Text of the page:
Children Flood U.S.-Mexico Border, Overwhelm Patrol Agency

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There's been a dramatic influx of unaccompanied minors showing up at the border. Dianne Solis of The Dallas Morning News talks about what's behind the numbers.


This is TELL ME MORE from NPR News, I'm Michel Martin. We'd like to start things off today talking about immigration and family. In a few minutes, we are going take a closer look at a Supreme Court ruling in an immigration case. That ruling came down on Monday and the justices ruled that many young people who turned 21 while waiting for visas will lose their spot in line. We want to understand that decision, and that's a little later. But first, we want to talk about what has become a very disturbing phenomenon in the immigration story. And that is the increasing number of children who are making the dangerous journey to the U.S. without a parent or a guardian. At the U.S.-Mexico border, the border patrol is being overwhelmed by thousands of children apprehended during these crossings. Joining us now to tell us more is Dallas Morning News staff writer Dianne Solis who's been reporting on this. Welcome back to the program, thanks so much for joining us.

DIANNE SOLIS: Thank you for having me, Michel.

MARTIN: You reported that U.S. government officials have projected that the number of unaccompanied minors apprehended after crossing the border this fiscal year will hit 70,000. And that's nearly nine times more than the 8,000 apprehended in 2008. What's behind this, do we know?

SOLIS: Well, it's been building for some time and I've been in Dallas courtrooms watching it, and then in, outside Mexico City as well. And what young people and adults have told me, it's crime and gang violence, and gang recruitment and poverty. And I heard that over and over again.

MARTIN: Are there, are parents who are in the U.S. by themselves sending for these children, or are these children making the decision to come on their own?

SOLIS: In the case of the two Honduran teens that we focused on in our Sunday story, it was the teens themselves that decided to go. They were afraid of dying basically. They hated the gang recruitment and, in one case, the teenager's mother had died of cancer. And that's when he decided to set off in search of his father, a man in the Dallas area whom he hadn't seen for 14 years, but whom he had a relationship with by phone.

MARTIN: So does the, how do we treat these children and does it, does how we treat them vary depending on where they're from? For example, do we treat the Central American kids, likes kids from Honduras and El Salvador, do we treat them differently than we treat kids from Mexico, and do we treat them differently depending on what gender they are, for example?

SOLIS: We definitely treat the Mexicans differently. And in the numbers that you'll see, sometimes you won't see the Mexicans included. Mexico, because it is contiguous to the U.S., it's part of a legal situation in which the children, the juveniles, are simply sent back. The Central Americans are not. And the Central Americans who are apprehended, and are unaccompanied and juvenile, they are taken into shelters supposedly within 72 hours. A White House official recognized yesterday that sometimes now, because of the surge, they can't do it that quickly.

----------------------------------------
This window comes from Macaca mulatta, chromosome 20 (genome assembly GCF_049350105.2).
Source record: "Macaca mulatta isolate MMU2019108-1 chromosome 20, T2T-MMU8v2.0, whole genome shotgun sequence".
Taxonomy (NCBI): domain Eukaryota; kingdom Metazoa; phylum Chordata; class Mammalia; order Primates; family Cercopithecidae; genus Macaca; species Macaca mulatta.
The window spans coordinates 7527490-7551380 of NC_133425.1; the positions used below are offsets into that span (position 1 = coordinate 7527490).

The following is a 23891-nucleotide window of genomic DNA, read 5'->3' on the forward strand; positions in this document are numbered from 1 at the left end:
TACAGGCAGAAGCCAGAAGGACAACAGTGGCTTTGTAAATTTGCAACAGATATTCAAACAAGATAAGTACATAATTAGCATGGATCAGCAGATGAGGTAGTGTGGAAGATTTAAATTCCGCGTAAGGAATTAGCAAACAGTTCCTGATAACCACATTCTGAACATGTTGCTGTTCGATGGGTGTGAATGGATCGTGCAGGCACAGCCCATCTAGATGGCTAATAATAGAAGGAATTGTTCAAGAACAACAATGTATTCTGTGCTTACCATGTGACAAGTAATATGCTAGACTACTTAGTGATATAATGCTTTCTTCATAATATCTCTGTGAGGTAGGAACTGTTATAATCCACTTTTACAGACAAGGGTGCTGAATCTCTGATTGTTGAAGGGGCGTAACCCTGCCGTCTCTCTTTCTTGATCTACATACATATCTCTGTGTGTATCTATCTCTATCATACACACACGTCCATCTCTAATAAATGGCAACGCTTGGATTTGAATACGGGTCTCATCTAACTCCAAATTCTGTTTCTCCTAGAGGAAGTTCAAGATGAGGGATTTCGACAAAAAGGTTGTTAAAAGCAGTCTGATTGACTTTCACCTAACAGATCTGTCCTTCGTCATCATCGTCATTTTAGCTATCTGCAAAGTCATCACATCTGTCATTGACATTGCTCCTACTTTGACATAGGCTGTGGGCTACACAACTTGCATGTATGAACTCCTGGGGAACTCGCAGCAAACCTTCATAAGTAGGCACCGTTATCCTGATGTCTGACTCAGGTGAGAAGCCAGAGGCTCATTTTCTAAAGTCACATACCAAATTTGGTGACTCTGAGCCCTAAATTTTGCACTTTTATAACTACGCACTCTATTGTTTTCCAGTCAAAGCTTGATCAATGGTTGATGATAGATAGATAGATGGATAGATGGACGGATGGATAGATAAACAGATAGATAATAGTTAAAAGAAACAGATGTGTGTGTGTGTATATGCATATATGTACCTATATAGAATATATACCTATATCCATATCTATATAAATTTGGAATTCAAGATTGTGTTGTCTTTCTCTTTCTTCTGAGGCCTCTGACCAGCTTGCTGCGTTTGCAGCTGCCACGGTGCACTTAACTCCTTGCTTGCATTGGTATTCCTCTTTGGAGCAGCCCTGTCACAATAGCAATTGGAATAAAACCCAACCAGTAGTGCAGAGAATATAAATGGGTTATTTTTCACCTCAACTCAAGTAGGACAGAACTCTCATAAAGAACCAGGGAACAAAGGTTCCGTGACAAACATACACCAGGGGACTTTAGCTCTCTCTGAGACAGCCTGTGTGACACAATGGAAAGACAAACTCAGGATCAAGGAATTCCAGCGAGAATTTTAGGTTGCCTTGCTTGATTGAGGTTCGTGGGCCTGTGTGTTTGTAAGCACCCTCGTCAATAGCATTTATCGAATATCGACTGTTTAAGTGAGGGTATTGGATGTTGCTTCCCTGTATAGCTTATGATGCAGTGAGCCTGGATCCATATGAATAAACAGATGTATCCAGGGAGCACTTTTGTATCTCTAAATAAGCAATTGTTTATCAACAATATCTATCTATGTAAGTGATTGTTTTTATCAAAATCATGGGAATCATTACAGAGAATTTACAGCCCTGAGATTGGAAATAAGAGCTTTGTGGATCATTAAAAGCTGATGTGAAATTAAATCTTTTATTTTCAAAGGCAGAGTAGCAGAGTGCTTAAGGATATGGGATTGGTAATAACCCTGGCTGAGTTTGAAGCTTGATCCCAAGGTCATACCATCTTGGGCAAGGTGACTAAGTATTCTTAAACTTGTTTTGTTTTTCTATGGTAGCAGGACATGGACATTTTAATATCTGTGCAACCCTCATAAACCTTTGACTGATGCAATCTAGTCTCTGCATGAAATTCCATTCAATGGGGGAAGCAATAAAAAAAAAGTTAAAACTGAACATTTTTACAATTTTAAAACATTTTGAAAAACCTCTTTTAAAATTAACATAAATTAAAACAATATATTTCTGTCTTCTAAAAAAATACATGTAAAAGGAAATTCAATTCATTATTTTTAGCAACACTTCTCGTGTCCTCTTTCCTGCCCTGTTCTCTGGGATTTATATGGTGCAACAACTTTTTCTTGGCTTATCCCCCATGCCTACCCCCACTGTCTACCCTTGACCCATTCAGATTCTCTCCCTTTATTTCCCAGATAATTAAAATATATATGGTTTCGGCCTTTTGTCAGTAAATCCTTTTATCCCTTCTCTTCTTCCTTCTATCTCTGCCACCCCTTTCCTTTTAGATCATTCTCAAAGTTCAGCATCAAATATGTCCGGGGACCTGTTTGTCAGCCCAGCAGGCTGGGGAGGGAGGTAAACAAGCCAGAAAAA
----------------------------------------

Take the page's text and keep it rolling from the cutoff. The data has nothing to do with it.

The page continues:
MARTIN: This is obviously caught the attention of policymakers at the very highest levels. I mean, the president last week asked for an additional 1.4 billion dollars to manage this influx, calling it an urgent humanitarian situation. I mean, this really recounts some of the refugee situations that we've reported on in other parts of the world. You know, we only have about a minute left and this is a very complex issue, you know, obviously. But what are officials here talking about as a long-term strategy to address this?

SOLIS: I don't think that they are talking about a long-term strategy. I think they're trying to deal with the immediate needs of the children and needs for shelters and needs for a legal representative in the courtrooms. The children and juveniles and any immigrant who's here unlawfully can of course hire an attorney, or find a low-cost attorney. And there's an effort around the country to get attorneys to work with the juveniles pro-bono.

MARTIN: So is that...

SOLIS: But the courts overwhelmed.

MARTIN: That's what I was going to ask you Dianne, final question to you. What's the next focus of your reporting on this, what are some of the other things we should be thinking about as the story unfolds?

SOLIS: We're going to look at two things. We're going to look at the courtrooms and we're going to look at the trauma that the juveniles have been through in this hellish journey up from Mexico, where their viewed as human loot for gangs and the big cartel that everyone knows here as the Zetas.

MARTIN: Dianne Solis is a staff writer for the Dallas Morning News and she was kind enough to join us from Dallas. Dianne Solis, thank you so much for reporting on this and thank you for keeping us up to date.

SOLIS: Thank you.

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